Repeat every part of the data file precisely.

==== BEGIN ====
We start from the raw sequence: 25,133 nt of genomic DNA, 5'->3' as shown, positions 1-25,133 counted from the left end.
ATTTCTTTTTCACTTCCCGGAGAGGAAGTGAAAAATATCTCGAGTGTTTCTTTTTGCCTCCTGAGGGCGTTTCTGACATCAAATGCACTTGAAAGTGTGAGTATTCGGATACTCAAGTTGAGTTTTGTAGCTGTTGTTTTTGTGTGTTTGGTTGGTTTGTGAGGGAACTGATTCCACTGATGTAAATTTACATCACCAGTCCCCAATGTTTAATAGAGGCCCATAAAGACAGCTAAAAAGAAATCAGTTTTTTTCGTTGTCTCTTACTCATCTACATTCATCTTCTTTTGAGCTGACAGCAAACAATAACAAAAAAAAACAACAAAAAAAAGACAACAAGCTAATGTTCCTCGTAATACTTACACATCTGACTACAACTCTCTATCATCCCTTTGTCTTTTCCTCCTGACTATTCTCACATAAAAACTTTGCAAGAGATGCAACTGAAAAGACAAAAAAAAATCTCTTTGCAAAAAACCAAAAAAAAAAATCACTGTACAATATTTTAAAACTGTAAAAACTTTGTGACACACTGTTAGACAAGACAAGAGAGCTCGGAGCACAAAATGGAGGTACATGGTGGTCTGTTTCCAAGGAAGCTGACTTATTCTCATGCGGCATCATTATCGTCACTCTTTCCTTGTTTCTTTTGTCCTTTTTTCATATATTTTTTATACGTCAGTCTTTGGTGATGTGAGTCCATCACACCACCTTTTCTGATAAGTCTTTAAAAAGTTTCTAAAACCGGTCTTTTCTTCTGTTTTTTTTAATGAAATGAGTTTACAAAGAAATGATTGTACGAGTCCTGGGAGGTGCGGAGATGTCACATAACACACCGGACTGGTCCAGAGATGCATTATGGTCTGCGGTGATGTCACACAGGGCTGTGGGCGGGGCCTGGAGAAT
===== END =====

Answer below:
We start from the raw sequence: 25,133 nt of genomic DNA, 5'->3' as shown, positions 1-25,133 counted from the left end.
ATTTCTTTTTCACTTCCCGGAGAGGAAGTGAAAAATATCTCGAGTGTTTCTTTTTGCCTCCTGAGGGCGTTTCTGACATCAAATGCACTTGAAAGTGTGAGTATTCGGATACTCAAGTTGAGTTTTGTAGCTGTTGTTTTTGTGTGTTTGGTTGGTTTGTGAGGGAACTGATTCCACTGATGTAAATTTACATCACCAGTCCCCAATGTTTAATAGAGGCCCATAAAGACAGCTAAAAAGAAATCAGTTTTTTTCGTTGTCTCTTACTCATCTACATTCATCTTCTTTTGAGCTGACAGCAAACAATAACAAAAAAAAACAACAAAAAAAAGACAACAAGCTAATGTTCCTCGTAATACTTACACATCTGACTACAACTCTCTATCATCCCTTTGTCTTTTCCTCCTGACTATTCTCACATAAAAACTTTGCAAGAGATGCAACTGAAAAGACAAAAAAAAATCTCTTTGCAAAAAACCAAAAAAAAAAATCACTGTACAATATTTTAAAACTGTAAAAACTTTGTGACACACTGTTAGACAAGACAAGAGAGCTCGGAGCACAAAATGGAGGTACATGGTGGTCTGTTTCCAAGGAAGCTGACTTATTCTCATGCGGCATCATTATCGTCACTCTTTCCTTGTTTCTTTTGTCCTTTTTTCATATATTTTTTATACGTCAGTCTTTGGTGATGTGAGTCCATCACACCACCTTTTCTGATAAGTCTTTAAAAAGTTTCTAAAACCGGTCTTTTCTTCTGTTTTTTTTAATGAAATGAGTTTACAAAGAAATGATTGTACGAGTCCTGGGAGGTGCGGAGATGTCACATAACACACCGGACTGGTCCAGAGATGCATTATGGTCTGCGGTGATGTCACACAGGGCTGTGGGCGGGGCCTGGAGAAT